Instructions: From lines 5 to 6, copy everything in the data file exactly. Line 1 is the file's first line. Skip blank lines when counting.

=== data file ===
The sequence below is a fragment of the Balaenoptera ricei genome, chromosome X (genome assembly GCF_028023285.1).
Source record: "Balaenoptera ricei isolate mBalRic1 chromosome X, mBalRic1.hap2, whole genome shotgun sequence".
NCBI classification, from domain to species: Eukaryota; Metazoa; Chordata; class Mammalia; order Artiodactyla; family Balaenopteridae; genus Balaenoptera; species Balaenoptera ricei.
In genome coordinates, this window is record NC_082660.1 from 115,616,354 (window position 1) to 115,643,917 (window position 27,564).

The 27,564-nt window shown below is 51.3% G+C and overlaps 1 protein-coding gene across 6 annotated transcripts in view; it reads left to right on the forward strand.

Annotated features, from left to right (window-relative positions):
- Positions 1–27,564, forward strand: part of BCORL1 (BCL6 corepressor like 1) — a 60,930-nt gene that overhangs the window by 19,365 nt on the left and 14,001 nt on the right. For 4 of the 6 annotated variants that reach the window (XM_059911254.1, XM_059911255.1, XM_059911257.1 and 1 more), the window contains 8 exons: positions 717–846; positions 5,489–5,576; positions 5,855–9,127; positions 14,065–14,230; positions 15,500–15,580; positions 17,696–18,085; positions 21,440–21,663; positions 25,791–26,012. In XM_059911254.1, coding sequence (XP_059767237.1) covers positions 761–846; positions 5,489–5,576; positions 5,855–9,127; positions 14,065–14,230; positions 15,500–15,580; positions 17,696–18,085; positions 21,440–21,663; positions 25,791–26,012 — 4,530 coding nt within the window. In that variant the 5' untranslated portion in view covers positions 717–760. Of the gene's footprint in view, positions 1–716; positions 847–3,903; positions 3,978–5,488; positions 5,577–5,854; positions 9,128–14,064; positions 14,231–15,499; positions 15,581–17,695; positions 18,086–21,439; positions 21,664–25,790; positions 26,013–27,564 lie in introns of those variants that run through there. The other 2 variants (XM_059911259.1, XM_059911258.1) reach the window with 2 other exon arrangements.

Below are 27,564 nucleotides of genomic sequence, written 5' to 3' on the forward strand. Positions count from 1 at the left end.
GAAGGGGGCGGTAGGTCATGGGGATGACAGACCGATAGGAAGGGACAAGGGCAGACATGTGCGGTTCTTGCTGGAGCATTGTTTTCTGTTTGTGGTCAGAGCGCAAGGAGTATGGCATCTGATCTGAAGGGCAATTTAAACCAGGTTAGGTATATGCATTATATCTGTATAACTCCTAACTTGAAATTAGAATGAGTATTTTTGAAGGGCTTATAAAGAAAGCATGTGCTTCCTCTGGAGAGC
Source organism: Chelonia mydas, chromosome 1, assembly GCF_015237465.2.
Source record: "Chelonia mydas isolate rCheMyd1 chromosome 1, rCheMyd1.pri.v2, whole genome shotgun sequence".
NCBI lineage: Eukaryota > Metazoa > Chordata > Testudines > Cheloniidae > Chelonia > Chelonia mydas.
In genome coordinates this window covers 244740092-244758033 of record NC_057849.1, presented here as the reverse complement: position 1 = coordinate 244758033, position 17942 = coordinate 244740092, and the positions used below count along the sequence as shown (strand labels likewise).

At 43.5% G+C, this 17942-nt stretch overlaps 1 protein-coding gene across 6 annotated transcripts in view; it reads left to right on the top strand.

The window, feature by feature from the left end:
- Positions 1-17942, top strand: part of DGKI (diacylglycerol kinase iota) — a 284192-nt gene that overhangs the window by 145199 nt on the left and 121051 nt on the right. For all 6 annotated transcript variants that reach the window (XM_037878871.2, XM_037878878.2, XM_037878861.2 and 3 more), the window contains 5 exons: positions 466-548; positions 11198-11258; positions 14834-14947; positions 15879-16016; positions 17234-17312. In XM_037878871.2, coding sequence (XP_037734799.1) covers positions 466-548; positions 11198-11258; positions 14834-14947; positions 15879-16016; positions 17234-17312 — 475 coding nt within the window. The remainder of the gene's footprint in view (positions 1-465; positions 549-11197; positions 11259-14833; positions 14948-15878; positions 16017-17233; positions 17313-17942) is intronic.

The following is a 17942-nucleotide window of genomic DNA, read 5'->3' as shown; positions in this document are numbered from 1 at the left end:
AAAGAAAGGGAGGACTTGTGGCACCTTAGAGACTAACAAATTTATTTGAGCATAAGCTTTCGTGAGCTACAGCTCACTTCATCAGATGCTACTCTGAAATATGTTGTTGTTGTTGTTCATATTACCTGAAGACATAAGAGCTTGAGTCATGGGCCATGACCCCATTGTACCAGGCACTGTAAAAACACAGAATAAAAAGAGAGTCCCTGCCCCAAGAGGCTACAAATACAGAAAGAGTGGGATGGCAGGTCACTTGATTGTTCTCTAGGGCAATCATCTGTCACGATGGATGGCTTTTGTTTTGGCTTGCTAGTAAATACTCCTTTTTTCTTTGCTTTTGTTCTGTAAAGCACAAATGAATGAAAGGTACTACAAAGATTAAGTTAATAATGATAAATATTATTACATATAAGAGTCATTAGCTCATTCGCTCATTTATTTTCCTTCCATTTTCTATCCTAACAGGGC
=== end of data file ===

The 27,564-nt window shown below is 51.3% G+C and overlaps 1 protein-coding gene across 6 annotated transcripts in view; it reads left to right on the forward strand.

Annotated features, from left to right (window-relative positions):